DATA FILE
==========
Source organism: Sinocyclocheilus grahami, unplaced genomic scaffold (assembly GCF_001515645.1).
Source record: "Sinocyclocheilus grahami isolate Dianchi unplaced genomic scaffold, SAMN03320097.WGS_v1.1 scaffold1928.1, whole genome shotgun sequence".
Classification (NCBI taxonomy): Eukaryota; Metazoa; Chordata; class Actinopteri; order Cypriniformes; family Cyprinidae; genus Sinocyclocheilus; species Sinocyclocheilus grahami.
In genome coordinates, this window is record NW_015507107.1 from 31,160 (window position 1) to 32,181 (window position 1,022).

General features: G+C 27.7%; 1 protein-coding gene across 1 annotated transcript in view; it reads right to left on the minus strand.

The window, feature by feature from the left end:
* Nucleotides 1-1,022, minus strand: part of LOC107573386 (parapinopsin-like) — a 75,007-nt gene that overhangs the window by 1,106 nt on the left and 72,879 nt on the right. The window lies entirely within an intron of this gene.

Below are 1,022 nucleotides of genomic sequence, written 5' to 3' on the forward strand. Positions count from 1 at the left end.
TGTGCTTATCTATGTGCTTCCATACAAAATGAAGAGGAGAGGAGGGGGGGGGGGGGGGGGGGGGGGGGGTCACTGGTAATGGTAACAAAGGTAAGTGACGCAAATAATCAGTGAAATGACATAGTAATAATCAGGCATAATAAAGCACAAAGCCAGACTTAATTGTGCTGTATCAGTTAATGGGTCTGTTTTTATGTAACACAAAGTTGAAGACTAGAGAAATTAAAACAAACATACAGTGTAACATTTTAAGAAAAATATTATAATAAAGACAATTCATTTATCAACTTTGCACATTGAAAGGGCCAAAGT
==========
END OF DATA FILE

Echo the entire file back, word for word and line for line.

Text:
Source organism: Sinocyclocheilus grahami, unplaced genomic scaffold (assembly GCF_001515645.1).
Source record: "Sinocyclocheilus grahami isolate Dianchi unplaced genomic scaffold, SAMN03320097.WGS_v1.1 scaffold1928.1, whole genome shotgun sequence".
Classification (NCBI taxonomy): Eukaryota; Metazoa; Chordata; class Actinopteri; order Cypriniformes; family Cyprinidae; genus Sinocyclocheilus; species Sinocyclocheilus grahami.
In genome coordinates, this window is record NW_015507107.1 from 31,160 (window position 1) to 32,181 (window position 1,022).

General features: G+C 27.7%; 1 protein-coding gene across 1 annotated transcript in view; it reads right to left on the minus strand.

The window, feature by feature from the left end:
* Nucleotides 1-1,022, minus strand: part of LOC107573386 (parapinopsin-like) — a 75,007-nt gene that overhangs the window by 1,106 nt on the left and 72,879 nt on the right. The window lies entirely within an intron of this gene.

Below are 1,022 nucleotides of genomic sequence, written 5' to 3' on the forward strand. Positions count from 1 at the left end.
TGTGCTTATCTATGTGCTTCCATACAAAATGAAGAGGAGAGGAGGGGGGGGGGGGGGGGGGGGGGGGGGTCACTGGTAATGGTAACAAAGGTAAGTGACGCAAATAATCAGTGAAATGACATAGTAATAATCAGGCATAATAAAGCACAAAGCCAGACTTAATTGTGCTGTATCAGTTAATGGGTCTGTTTTTATGTAACACAAAGTTGAAGACTAGAGAAATTAAAACAAACATACAGTGTAACATTTTAAGAAAAATATTATAATAAAGACAATTCATTTATCAACTTTGCACATTGAAAGGGCCAAAGT